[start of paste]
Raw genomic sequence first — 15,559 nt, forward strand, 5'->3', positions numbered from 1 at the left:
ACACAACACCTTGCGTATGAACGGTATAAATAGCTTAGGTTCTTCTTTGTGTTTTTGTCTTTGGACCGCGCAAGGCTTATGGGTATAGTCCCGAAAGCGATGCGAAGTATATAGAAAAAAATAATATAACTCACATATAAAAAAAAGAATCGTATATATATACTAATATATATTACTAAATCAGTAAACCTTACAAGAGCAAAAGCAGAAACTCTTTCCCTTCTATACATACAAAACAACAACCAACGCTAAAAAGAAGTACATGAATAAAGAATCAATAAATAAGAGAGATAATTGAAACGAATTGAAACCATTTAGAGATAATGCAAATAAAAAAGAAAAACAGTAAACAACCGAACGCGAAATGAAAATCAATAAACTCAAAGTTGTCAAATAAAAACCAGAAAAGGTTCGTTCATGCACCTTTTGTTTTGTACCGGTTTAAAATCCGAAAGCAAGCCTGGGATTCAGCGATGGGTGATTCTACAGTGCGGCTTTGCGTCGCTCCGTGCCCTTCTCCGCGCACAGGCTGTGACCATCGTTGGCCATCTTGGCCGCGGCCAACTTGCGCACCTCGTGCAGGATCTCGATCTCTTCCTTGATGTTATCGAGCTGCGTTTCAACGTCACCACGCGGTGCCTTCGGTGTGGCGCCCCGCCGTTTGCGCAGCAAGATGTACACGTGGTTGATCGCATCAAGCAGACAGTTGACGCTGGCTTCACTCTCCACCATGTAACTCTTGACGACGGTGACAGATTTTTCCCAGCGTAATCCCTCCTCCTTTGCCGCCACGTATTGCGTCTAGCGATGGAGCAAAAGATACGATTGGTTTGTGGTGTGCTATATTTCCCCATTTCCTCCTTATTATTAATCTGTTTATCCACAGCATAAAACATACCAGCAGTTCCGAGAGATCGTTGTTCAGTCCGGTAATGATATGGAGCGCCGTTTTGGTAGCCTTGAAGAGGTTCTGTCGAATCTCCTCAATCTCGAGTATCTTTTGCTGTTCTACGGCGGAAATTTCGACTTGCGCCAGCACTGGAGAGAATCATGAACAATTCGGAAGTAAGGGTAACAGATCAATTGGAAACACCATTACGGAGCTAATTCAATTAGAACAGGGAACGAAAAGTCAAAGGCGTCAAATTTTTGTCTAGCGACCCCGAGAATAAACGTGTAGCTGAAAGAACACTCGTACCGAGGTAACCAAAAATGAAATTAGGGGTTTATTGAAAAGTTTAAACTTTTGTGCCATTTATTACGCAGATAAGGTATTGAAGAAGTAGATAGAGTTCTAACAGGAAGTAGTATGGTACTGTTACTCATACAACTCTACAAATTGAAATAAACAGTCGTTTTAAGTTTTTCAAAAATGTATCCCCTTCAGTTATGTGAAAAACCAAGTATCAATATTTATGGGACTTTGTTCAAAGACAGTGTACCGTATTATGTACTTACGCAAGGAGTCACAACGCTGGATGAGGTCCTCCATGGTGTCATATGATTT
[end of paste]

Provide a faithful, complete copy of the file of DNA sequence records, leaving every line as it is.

Raw genomic sequence first — 15,559 nt, forward strand, 5'->3', positions numbered from 1 at the left:
ACACAACACCTTGCGTATGAACGGTATAAATAGCTTAGGTTCTTCTTTGTGTTTTTGTCTTTGGACCGCGCAAGGCTTATGGGTATAGTCCCGAAAGCGATGCGAAGTATATAGAAAAAAATAATATAACTCACATATAAAAAAAAGAATCGTATATATATACTAATATATATTACTAAATCAGTAAACCTTACAAGAGCAAAAGCAGAAACTCTTTCCCTTCTATACATACAAAACAACAACCAACGCTAAAAAGAAGTACATGAATAAAGAATCAATAAATAAGAGAGATAATTGAAACGAATTGAAACCATTTAGAGATAATGCAAATAAAAAAGAAAAACAGTAAACAACCGAACGCGAAATGAAAATCAATAAACTCAAAGTTGTCAAATAAAAACCAGAAAAGGTTCGTTCATGCACCTTTTGTTTTGTACCGGTTTAAAATCCGAAAGCAAGCCTGGGATTCAGCGATGGGTGATTCTACAGTGCGGCTTTGCGTCGCTCCGTGCCCTTCTCCGCGCACAGGCTGTGACCATCGTTGGCCATCTTGGCCGCGGCCAACTTGCGCACCTCGTGCAGGATCTCGATCTCTTCCTTGATGTTATCGAGCTGCGTTTCAACGTCACCACGCGGTGCCTTCGGTGTGGCGCCCCGCCGTTTGCGCAGCAAGATGTACACGTGGTTGATCGCATCAAGCAGACAGTTGACGCTGGCTTCACTCTCCACCATGTAACTCTTGACGACGGTGACAGATTTTTCCCAGCGTAATCCCTCCTCCTTTGCCGCCACGTATTGCGTCTAGCGATGGAGCAAAAGATACGATTGGTTTGTGGTGTGCTATATTTCCCCATTTCCTCCTTATTATTAATCTGTTTATCCACAGCATAAAACATACCAGCAGTTCCGAGAGATCGTTGTTCAGTCCGGTAATGATATGGAGCGCCGTTTTGGTAGCCTTGAAGAGGTTCTGTCGAATCTCCTCAATCTCGAGTATCTTTTGCTGTTCTACGGCGGAAATTTCGACTTGCGCCAGCACTGGAGAGAATCATGAACAATTCGGAAGTAAGGGTAACAGATCAATTGGAAACACCATTACGGAGCTAATTCAATTAGAACAGGGAACGAAAAGTCAAAGGCGTCAAATTTTTGTCTAGCGACCCCGAGAATAAACGTGTAGCTGAAAGAACACTCGTACCGAGGTAACCAAAAATGAAATTAGGGGTTTATTGAAAAGTTTAAACTTTTGTGCCATTTATTACGCAGATAAGGTATTGAAGAAGTAGATAGAGTTCTAACAGGAAGTAGTATGGTACTGTTACTCATACAACTCTACAAATTGAAATAAACAGTCGTTTTAAGTTTTTCAAAAATGTATCCCCTTCAGTTATGTGAAAAACCAAGTATCAATATTTATGGGACTTTGTTCAAAGACAGTGTACCGTATTATGTACTTACGCAAGGAGTCACAACGCTGGATGAGGTCCTCCATGGTGTCATATGATTT